Mixed martial arts organization Shooto Brazil recently announced a man vs. woman fight: Emerson Falcao would fight Juliana Velasquez in a three-round bantamweight clash. But then Shooto revealed that the fight wasn't going to happen. It was all a hoax, designed to focus attention on the issue of violence against women and show Shooto's support of Brazil's "Lei Maria da Penha" anti-domestic-violence law. A member of the Brazilian athletic commission explained: "There’s no way a man should fight a woman. This is being done only to show the society the importance of ‘Lei Maria da Penha.’ You can’t have a man beating a woman in a sport, so it shouldn’t happen anywhere.…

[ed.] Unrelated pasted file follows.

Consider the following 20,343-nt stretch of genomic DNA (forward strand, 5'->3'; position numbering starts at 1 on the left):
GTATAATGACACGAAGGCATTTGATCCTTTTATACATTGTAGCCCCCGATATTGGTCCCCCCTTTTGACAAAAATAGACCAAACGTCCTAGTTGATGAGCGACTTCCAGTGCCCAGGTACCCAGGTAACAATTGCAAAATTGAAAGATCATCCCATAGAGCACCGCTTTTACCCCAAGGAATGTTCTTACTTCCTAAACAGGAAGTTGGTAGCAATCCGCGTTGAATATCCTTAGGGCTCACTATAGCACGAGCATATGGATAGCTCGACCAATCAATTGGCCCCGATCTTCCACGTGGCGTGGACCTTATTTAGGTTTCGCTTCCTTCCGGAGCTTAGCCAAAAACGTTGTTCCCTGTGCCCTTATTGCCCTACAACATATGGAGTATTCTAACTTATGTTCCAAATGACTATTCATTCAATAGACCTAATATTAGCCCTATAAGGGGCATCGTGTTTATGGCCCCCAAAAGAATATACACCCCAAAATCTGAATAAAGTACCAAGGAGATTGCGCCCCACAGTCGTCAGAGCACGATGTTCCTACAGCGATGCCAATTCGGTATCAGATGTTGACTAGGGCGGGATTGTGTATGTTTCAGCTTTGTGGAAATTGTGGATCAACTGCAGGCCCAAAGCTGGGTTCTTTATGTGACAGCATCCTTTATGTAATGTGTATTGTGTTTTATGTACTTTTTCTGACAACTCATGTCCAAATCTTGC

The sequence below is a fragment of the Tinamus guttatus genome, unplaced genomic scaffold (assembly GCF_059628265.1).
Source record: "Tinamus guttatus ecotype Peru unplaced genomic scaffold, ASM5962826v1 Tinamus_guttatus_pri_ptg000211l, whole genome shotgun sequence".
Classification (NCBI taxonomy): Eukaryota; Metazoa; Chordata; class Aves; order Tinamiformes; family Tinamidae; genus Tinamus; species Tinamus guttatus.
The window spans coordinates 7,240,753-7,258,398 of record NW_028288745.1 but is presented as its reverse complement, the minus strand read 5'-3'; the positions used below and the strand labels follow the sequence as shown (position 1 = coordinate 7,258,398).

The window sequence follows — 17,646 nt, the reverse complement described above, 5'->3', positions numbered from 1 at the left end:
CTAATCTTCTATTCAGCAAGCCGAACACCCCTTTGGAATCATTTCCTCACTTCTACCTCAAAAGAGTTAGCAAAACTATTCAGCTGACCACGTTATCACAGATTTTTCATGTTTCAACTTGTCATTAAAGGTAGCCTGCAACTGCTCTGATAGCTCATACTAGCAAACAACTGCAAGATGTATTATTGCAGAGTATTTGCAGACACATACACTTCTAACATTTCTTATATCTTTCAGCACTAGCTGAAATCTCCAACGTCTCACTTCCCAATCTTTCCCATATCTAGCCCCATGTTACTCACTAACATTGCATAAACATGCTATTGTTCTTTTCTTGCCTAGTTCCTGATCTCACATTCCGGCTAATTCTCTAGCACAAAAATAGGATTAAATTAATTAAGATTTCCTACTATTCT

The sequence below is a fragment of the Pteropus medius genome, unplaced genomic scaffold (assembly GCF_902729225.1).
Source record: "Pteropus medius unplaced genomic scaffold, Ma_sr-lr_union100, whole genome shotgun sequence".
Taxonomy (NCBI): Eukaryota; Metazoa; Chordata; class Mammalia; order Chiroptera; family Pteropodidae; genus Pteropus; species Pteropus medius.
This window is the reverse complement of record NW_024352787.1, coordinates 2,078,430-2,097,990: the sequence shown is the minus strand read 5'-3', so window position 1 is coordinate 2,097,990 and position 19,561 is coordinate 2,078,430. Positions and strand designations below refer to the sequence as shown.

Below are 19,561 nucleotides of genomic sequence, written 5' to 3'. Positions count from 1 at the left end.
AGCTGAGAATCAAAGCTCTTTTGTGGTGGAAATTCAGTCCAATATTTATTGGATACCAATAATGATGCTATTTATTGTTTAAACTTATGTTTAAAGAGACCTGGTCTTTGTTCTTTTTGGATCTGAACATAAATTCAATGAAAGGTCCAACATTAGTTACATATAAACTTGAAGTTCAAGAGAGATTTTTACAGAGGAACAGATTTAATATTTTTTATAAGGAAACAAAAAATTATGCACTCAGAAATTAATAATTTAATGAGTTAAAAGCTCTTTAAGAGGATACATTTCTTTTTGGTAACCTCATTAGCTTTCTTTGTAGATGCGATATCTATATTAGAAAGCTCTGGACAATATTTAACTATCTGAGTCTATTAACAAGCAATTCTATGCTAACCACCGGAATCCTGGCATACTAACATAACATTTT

Categories: Sports Comments (0)
Starting Gate for Sprinters?
Posted by The Curator on Sun Dec 01, 2013
I'm not sure whether or not this was an April Fool's Day joke. I found it in the Mar 31, 1934 issue of the Berliner Illustrirte Zeitung, which contained quite a few April Fool spoof articles, such as the "Loch Ness Monster Captured" article that I posted about recently. But this feature about a new starting gate for sprinters... I just don't know. I've never heard of such a thing before. But on the other hand, it sounds kinda plausible. In fact, some googling revealed that the Ancient Greeks used a starting gate for sprinters, which they called a husplex. However, I can't find any references…
Categories: April Fools Day, Sports Comments (3)
Soccer without a ball?
Posted by The Curator on Sat Sep 07, 2013